Linearity Property

What is a linear circuit?

A linear circuit is one whose output is linearly related (or directly proportional) to its input.
Linearity is the property of an element describing a linear relationship between cause and effect. Although the property applies to many circuit elements, we shall limit its applicability to resistors in this chapter. The property is a combination of both the homogeneity (scaling) property and the additivity property.
The homogeneity property requires that if the input (also called the excitation) is multiplied by a constant, then the output (also called the response) is multiplied by the same constant. For a resistor, for example, Ohm's law relates the input i to the output v,
$$v = iR \tag{1}$$
If the current is increased by a constant k, then the voltage increases correspondingly by k, that is,
$$\bbox[5px,border:1px solid grey] {kv = kiR} \tag{2}$$
The additivity property requires that the response to a sum of inputs is the sum of the responses to each input applied separately. Using the voltage-current relationship of a resistor, if
$$v_1 = i_1R$$
$$v_2 = i_2R$$
then applying ($i_1 + i_2$) gives
$$v = (i_1 + i_2)R = i_1R + i_2R = v_1 + v_2$$
We say that a resistor is a linear element because the voltage-current relationship satisfies both the homogeneity and the additivity properties.
In general, a circuit is linear if it is both additive and homogeneous.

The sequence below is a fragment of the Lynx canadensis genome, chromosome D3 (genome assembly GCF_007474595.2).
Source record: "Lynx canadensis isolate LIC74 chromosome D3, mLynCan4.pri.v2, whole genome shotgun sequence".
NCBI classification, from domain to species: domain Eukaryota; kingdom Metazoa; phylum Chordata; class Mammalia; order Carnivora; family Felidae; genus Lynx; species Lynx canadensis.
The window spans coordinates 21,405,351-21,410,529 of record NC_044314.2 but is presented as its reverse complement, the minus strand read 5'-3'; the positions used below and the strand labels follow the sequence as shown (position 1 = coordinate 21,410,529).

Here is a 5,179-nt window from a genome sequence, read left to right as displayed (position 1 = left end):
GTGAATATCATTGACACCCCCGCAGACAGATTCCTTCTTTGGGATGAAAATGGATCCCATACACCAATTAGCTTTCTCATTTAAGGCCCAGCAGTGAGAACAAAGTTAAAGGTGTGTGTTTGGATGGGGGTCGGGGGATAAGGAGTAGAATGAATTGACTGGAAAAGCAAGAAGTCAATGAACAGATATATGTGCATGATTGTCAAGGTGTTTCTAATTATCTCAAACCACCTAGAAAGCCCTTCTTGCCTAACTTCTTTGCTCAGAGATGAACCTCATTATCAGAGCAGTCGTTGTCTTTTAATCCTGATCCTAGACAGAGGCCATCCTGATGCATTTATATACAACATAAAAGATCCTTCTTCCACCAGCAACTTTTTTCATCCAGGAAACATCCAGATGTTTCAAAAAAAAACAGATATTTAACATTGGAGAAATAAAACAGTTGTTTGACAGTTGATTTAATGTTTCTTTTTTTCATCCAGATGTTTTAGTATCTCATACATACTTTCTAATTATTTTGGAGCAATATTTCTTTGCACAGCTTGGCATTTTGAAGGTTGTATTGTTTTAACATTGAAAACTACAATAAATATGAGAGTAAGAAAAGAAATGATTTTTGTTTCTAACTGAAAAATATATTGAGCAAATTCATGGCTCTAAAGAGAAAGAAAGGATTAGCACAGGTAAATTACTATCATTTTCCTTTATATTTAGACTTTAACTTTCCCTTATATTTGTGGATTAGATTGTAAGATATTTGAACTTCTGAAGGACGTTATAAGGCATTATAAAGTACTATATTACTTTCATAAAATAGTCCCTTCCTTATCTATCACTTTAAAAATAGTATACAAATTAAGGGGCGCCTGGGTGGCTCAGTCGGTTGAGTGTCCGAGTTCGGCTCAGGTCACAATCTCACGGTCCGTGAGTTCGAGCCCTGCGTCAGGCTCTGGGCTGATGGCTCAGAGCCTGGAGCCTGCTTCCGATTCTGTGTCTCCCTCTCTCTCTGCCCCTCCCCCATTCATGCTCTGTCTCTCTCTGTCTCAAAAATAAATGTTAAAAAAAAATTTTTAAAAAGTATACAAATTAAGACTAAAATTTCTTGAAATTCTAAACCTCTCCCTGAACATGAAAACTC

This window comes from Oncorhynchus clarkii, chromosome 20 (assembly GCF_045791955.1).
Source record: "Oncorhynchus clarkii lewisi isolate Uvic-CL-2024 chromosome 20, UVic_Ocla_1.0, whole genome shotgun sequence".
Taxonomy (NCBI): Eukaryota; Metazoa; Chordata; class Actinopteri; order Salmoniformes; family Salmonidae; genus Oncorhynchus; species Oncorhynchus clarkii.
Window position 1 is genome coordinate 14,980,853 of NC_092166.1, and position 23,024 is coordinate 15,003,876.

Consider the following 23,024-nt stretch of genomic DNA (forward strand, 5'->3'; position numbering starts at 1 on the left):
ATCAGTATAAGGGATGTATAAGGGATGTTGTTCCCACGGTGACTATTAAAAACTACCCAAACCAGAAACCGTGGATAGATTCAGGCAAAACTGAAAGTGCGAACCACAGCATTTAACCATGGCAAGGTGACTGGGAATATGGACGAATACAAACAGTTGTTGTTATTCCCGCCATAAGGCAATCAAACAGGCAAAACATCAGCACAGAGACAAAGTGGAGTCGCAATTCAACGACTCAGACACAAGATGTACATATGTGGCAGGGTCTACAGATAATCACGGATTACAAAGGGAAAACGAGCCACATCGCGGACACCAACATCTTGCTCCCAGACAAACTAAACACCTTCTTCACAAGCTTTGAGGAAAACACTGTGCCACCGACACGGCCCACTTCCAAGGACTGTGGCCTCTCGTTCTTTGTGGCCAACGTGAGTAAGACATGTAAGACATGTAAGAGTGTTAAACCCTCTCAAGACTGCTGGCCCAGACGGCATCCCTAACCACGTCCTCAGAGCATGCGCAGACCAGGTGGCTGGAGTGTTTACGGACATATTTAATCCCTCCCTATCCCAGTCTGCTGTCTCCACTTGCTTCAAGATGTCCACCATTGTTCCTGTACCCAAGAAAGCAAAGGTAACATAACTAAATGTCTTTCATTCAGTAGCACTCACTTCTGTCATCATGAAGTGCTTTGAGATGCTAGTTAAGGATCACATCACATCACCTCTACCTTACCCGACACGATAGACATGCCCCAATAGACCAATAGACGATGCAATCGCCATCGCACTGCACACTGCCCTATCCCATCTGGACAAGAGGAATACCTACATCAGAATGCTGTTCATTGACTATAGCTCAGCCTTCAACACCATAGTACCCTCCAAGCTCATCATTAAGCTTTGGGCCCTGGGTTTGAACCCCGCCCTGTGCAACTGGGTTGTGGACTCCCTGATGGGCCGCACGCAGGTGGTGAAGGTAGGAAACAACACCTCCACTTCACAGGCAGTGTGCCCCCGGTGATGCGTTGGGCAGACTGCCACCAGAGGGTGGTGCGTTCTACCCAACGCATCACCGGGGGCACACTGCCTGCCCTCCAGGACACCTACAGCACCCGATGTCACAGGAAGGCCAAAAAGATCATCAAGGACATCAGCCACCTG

A linear circuit consists of only linear elements, linear dependent sources, and independent sources.
Alinear circuit with input vs and
output i.
Fig. 1: A linear circuit with input vs and output i.
To understand the linearity principle, consider the linear circuit shown in Fig. 1. The linear circuit has no independent sources inside it. It is excited by a voltage source vs , which serves as the input. The circuit is terminated by a load R. We may take the current i through R as the output. Suppose $v_s = 10 V$ gives $i = 2 A$. According to the linearity principle, $v_s = 1 V$ will give $i = 0.2 A$. By the same token, $i = 1 mA$ must be due to $v_s =5 mV$.
Example 1: For the circuit in Fig. 2, find $i_o$ when $v_s = 12 V$ and $v_s = 24 V$.
Fig. 2:
Solution: Applying KVL to the two loops, we obtain
$$12i_1 - 4i_2 + v_s = 0 \tag{1}$$
$$-4i_1 + 16i_2 - 3v_x - v_s = 0 \tag{2}$$
But $v_x = 2i_1$. Equation (2) becomes
$$-10i_1 + 16i_2 - v_s = 0 \tag{3}$$
Adding Eqs. (1) and (3) yields
$$2i_1 + 12i_2 = 0 \Rightarrow i_1 = -6i_2$$
Substituting this in Eq. (1), we get
$$-76i_2 + v_s = 0 \Rightarrow i_2 = {v_s \over 76} $$
When vs = 12 V,
$$i_o = i_2 = {12 \over 76}A$$
When vs = 24 V,
$$i_o = i_2 = {24 \over 76} A$$
showing that when the source value is doubled, $i_o$ doubles.